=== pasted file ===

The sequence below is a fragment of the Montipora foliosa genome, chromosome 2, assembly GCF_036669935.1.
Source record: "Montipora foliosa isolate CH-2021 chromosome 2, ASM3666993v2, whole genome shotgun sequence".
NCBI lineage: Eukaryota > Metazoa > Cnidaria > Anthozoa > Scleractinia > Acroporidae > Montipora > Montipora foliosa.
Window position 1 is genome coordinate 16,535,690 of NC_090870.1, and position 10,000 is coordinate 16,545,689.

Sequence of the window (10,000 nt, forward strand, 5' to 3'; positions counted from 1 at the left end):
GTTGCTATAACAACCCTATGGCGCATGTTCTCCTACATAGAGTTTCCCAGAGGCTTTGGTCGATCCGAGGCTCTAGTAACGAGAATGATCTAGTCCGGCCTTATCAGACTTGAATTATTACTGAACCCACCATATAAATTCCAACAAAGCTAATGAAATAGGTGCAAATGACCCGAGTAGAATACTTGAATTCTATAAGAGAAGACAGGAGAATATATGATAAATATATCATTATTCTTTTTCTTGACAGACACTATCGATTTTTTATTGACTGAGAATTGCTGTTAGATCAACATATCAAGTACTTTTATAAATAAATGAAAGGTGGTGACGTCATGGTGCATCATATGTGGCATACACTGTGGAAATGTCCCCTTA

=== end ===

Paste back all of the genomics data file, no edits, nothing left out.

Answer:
The sequence below is a fragment of the Montipora foliosa genome, chromosome 2, assembly GCF_036669935.1.
Source record: "Montipora foliosa isolate CH-2021 chromosome 2, ASM3666993v2, whole genome shotgun sequence".
NCBI lineage: Eukaryota > Metazoa > Cnidaria > Anthozoa > Scleractinia > Acroporidae > Montipora > Montipora foliosa.
Window position 1 is genome coordinate 16,535,690 of NC_090870.1, and position 10,000 is coordinate 16,545,689.

Sequence of the window (10,000 nt, forward strand, 5' to 3'; positions counted from 1 at the left end):
GTTGCTATAACAACCCTATGGCGCATGTTCTCCTACATAGAGTTTCCCAGAGGCTTTGGTCGATCCGAGGCTCTAGTAACGAGAATGATCTAGTCCGGCCTTATCAGACTTGAATTATTACTGAACCCACCATATAAATTCCAACAAAGCTAATGAAATAGGTGCAAATGACCCGAGTAGAATACTTGAATTCTATAAGAGAAGACAGGAGAATATATGATAAATATATCATTATTCTTTTTCTTGACAGACACTATCGATTTTTTATTGACTGAGAATTGCTGTTAGATCAACATATCAAGTACTTTTATAAATAAATGAAAGGTGGTGACGTCATGGTGCATCATATGTGGCATACACTGTGGAAATGTCCCCTTA